- Nano Express
- Open Access
Tuning electronic and magnetic properties of partially hydrogenated graphene by biaxial tensile strain: a computational study
© Song et al.; licensee Springer. 2014
- Received: 14 August 2014
- Accepted: 5 September 2014
- Published: 13 September 2014
Using density functional theory calculations, we have investigated the effects of biaxial tensile strain on the electronic and magnetic properties of partially hydrogenated graphene (PHG) structures. Our study demonstrates that PHG configuration with hexagon vacancies is more energetically favorable than several other types of PHG configurations. In addition, an appropriate biaxial tensile strain can effectively tune the band gap and magnetism of the hydrogenated graphene. The band gap and magnetism of such configurations can be continuously increased when the magnitude of the biaxial tensile strain is increased. This fact that both the band gap and magnetism of partially hydrogenated graphene can be tuned by applying biaxial tensile strain provides a new pathway for the applications of graphene to electronics and photonics.
- Band gap
Graphene has recently attracted considerable attention owing to its remarkable electronic and structural properties in many emerging application areas such as electronic devices [1–3]. However, graphene exhibits a zero band gap and nonmagnetic behavior, which limits its application in electronics and photonics . Earlier investigations, both theoretically [5–33] and experimentally [34–43], have been made to adjust electronic and magnetic properties of graphene. There are two basic mechanisms cataloged among these schemes, either to disturb the band crossing at Dirac points via breaking the equivalence of the two sublattices of graphene or to transform the carbon hybridization from sp2 into sp3 via chemical functionalization.
The first mechanism can be achieved by substrate-graphene interaction [5, 6, 35], applying external electric field [36, 37], uniaxial strain [7, 8], cutting graphene into nanoribbons [9–11, 38] and adsorption of molecules on graphene surface [12–14]. However, the efforts of the abovementioned approaches are limited and can only open a tiny band gap because of the robust π bands of graphene. Another mechanism can be realized via chemical functionalization of graphene, such as H, F, OH, COOH, and O chemisorbed on either one side or both sides of graphene [15–23]. At present, this approach can induce a large band gap opening of graphene: for example, fully hydrogenated graphene has been shown to be a wide band gap semiconductor , whereas half-hydrogenated graphene results in an indirect gap and ferromagnetism .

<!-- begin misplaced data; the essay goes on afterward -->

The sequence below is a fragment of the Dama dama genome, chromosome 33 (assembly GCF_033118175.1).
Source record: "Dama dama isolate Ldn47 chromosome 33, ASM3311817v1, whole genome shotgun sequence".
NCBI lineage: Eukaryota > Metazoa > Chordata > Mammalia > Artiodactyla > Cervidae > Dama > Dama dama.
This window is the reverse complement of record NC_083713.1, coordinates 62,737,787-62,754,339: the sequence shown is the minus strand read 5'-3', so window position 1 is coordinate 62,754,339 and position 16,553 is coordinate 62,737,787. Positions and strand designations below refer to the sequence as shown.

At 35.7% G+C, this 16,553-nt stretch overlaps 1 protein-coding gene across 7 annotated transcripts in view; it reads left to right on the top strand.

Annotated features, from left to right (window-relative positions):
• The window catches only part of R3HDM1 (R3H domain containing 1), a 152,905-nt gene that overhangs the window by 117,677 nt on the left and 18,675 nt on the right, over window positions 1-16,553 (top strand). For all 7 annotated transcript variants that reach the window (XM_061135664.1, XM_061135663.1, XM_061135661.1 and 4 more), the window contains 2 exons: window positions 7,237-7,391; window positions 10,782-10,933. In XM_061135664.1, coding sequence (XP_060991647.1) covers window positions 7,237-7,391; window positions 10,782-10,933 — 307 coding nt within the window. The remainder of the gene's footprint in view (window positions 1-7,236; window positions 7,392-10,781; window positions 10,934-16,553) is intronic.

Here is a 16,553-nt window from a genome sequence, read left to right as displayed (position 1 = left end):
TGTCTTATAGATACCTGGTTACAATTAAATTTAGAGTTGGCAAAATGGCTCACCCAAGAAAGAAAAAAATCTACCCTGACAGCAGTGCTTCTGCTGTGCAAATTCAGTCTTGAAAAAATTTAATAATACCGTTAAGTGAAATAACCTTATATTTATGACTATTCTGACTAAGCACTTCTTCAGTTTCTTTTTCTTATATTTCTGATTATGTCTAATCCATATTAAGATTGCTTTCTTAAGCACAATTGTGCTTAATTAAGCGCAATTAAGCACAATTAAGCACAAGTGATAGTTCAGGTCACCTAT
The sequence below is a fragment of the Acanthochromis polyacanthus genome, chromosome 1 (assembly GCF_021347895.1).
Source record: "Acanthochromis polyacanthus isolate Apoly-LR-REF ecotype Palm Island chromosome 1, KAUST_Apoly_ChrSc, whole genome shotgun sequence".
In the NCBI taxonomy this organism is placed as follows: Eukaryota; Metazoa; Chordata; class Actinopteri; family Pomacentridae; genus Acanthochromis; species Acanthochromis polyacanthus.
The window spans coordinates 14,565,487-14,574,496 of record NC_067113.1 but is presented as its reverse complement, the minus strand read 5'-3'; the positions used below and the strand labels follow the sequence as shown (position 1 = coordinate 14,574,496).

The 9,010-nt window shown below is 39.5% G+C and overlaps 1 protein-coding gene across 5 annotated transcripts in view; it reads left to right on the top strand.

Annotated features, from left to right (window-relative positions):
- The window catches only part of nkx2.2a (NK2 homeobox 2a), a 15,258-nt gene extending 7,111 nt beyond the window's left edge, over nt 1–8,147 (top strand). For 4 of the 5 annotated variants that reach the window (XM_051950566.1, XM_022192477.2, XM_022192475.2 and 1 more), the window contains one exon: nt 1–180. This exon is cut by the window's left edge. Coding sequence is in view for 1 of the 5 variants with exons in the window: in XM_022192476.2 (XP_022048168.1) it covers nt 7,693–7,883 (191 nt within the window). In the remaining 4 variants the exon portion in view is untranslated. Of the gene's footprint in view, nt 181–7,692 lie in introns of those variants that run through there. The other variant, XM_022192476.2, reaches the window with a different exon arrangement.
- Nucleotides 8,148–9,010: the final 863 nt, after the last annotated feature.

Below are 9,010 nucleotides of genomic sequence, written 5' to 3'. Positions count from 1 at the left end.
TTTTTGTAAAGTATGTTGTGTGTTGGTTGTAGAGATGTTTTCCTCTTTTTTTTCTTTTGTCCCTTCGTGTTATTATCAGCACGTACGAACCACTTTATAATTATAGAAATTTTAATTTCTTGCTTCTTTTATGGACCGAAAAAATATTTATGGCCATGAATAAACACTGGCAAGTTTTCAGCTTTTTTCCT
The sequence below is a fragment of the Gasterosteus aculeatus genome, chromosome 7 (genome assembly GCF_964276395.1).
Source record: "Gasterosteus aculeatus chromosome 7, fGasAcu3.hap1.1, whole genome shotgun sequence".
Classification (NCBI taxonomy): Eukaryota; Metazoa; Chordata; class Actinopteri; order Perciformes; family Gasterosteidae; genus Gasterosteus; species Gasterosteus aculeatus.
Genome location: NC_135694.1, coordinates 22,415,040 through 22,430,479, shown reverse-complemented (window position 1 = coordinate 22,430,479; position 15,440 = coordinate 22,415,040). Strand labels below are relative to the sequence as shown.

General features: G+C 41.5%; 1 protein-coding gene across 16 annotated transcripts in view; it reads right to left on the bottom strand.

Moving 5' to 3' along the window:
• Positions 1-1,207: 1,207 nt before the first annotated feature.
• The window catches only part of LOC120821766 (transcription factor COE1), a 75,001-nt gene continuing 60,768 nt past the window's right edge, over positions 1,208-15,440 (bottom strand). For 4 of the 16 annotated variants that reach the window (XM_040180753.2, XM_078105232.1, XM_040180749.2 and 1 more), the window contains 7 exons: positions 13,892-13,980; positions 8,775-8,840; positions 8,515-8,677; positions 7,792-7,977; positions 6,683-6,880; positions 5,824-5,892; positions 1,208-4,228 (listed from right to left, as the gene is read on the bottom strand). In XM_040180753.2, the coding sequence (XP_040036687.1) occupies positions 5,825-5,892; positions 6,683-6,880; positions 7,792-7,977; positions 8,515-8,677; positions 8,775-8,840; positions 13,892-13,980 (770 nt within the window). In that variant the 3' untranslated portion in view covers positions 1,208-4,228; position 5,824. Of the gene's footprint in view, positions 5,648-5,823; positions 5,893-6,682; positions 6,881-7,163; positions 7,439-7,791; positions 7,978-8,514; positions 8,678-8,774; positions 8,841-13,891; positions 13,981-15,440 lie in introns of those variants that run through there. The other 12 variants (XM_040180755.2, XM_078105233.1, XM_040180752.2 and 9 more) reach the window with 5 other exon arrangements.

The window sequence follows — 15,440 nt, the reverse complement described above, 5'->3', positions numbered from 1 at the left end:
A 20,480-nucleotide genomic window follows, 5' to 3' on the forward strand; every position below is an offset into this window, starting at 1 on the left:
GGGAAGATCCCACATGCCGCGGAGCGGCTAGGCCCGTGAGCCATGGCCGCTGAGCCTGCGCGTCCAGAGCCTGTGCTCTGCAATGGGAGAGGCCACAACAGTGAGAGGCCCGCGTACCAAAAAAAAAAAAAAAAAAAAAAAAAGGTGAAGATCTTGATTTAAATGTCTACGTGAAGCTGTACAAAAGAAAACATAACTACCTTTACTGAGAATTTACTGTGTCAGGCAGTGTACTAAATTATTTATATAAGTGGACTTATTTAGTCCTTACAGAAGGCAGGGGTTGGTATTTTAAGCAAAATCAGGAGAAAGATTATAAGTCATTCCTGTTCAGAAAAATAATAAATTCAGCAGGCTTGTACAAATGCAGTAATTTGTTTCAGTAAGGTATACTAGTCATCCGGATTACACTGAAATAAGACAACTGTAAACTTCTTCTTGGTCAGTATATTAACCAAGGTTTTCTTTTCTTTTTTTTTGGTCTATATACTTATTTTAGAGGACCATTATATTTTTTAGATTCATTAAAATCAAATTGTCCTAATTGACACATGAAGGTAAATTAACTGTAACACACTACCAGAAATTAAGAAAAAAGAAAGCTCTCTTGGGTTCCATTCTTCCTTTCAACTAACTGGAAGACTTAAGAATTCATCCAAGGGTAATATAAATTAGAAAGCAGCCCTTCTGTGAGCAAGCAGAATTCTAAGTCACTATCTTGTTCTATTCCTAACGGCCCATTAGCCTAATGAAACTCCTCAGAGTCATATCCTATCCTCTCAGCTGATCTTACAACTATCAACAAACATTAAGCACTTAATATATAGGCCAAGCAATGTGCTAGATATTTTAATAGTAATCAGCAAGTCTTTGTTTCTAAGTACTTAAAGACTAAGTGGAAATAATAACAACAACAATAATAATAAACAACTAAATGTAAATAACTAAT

Motivated by the above results, we have carried out a systematic investigation to explore the stability and electronic and magnetic properties of partially hydrogenated graphene (PHG) by applying biaxial tensile strain using density functional theory. The calculated results indicate that the configuration with removing H-hexagon is the most energetically favorable in several types of HG configurations, while the appropriate biaxial tensile strain can effectively tune the band gap and magnetism of the partially hydrogenated graphene.